Tooth extraction

An Overview on Tooth Removal

A broken tooth or a decayed tooth can be fixed by an endodontist or a dentist, with a crown, filling or any other oral treatment. What if the tooth is too damaged to be repaired? You may have to go for a tooth extraction or tooth removal.

Most Common Reasons for Tooth Removal

Other than the primary decay and damage, some people need to undergo tooth removal process because of a new grown tooth, known as the wisdom tooth. This additional tooth can be very mischievous and stop other teeth from setting in their place. Growing a wisdom tooth is a severe problem for both kids and adults, alike.

If you want to get braces, you may need to extract a tooth or two, to create space for teeth to set in the right place. Your wisdom tooth is often not a sign of maturity or gained wisdom! It can sometimes be the reason for teeth decays, unnecessary pains and infections if your mouth is overcrowded for the wisdom tooth to grow.

Severe gum disease can be another reason for tooth removal. To further prevent the infection, tooth extraction process is recommended.

With babies, the teeth that grows in the first few years of life is colloquially known as “milk teeth”. As the baby grows, the milk teeth fall out on its own to give space for the permanent teeth. Sometimes the process does not happen naturally, creating the necessity for a tooth removal process.

Before starting the tooth removal procedure, you should make sure the dentist knows everything about your medical history. This will help you stay away from any risks and complications. If you have any of these below mentioned health issues, your dentist should know about it before pulling out your tooth.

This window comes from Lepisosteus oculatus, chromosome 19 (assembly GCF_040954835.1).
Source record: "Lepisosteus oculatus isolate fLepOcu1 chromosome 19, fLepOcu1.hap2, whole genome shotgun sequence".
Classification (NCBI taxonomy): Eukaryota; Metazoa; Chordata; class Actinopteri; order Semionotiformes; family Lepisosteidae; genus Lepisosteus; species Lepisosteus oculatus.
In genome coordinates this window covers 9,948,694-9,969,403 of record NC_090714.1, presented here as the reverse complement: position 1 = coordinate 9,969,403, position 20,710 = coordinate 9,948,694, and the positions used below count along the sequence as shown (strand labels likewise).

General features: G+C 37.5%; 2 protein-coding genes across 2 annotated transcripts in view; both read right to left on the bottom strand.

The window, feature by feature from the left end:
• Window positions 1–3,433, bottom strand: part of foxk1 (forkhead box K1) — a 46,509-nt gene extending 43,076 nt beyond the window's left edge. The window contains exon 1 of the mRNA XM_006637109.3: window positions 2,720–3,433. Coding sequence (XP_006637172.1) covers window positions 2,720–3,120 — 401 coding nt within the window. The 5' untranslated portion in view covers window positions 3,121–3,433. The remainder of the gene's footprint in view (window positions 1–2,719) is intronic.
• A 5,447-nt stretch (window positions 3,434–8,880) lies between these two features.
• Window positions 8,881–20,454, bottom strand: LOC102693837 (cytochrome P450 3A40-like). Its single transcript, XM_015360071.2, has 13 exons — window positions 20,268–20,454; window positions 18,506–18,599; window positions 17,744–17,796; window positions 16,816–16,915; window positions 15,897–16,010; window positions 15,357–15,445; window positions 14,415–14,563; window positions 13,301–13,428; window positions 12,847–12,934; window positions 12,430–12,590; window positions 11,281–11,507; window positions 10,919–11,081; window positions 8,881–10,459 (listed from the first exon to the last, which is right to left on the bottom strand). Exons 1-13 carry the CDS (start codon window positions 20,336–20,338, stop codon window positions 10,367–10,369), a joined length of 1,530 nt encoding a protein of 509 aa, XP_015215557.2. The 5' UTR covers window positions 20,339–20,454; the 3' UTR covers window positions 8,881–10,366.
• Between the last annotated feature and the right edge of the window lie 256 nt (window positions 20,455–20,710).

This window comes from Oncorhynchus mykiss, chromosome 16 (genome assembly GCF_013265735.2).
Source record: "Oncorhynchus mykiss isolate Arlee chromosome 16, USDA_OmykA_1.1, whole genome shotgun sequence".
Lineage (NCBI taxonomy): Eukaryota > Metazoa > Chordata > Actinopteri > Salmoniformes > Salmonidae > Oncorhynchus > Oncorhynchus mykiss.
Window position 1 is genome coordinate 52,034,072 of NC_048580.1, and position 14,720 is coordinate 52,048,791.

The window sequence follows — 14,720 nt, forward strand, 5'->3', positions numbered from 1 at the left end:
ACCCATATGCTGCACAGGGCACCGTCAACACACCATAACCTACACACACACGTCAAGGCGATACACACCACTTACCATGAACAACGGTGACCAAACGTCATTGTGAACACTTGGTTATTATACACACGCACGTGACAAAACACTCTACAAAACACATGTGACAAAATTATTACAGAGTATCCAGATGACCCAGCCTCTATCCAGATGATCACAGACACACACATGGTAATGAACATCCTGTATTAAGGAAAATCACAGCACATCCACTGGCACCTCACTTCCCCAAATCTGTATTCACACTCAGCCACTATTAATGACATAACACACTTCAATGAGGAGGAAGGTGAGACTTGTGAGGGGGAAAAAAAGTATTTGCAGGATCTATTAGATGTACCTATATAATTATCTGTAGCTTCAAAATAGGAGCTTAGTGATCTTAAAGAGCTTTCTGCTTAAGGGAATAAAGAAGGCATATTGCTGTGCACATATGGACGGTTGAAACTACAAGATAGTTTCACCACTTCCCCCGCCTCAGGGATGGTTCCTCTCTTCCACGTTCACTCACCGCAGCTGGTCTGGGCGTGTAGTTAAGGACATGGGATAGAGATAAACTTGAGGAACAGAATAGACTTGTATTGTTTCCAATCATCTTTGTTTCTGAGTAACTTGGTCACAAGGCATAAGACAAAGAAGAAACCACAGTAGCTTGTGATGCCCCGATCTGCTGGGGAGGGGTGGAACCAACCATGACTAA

• Liver-related disease
  • Hereditary heart disease
  • Weak immunity
  • Bleeding or bacterial endocarditis history
  • Bone problems, medical procedures and medications, if any.

Pregnant and lactating women should let the dentist know about their condition beforehand.

Tooth Extraction Process

There are two types of the extraction process – simple extraction and surgical extraction. In a simple extraction, a dentist slackens the tooth with a small instrument known as elevator and removes the tooth using forceps.

Surgical removal is a complicated procedure. Any broken tooth near the gum or a practically invisible tooth needs surgical care. The oral maxillofacial surgeon makes a small cut in the patient’s gum and surgically removes the hidden impacted tooth. Getting local anaesthesia for surgical extraction is imperative.

A patient is not expected to feel any pain or pinching sensation during the extraction process. You can presume to have a feeling of little pressure, but in the case of any pain or pinching sensation, inform your dentist.

What to do after the Tooth Removal?

You can immediately resume your daily routine after the tooth extraction process. However, you need to restrict yourself from certain strenuous physical activities. Avoid alcohol and use ice packs to stop any bleeding. Use salt water to rinse your mouth and continue regular brushing and flossing.

Include soft foods in your daily meal and keep adding solids gradually. Avoid spitting, smoking, rubbing the extraction area and blowing the nose or any such activity that persuades pressure. Do not drink or eat anything that is too hot as this may induce bleeding.

Matter of Emergency

Feeling sensations of pain after the anaesthesia wears off. However, unbearable pain or uncontrollable bleeding is an indication to call your dentist. Some of the other emergencies like nausea, chills, fever, chest pain, excessive swelling or bleeding, pulp discharge and shortness of breath, requires immediate attention.


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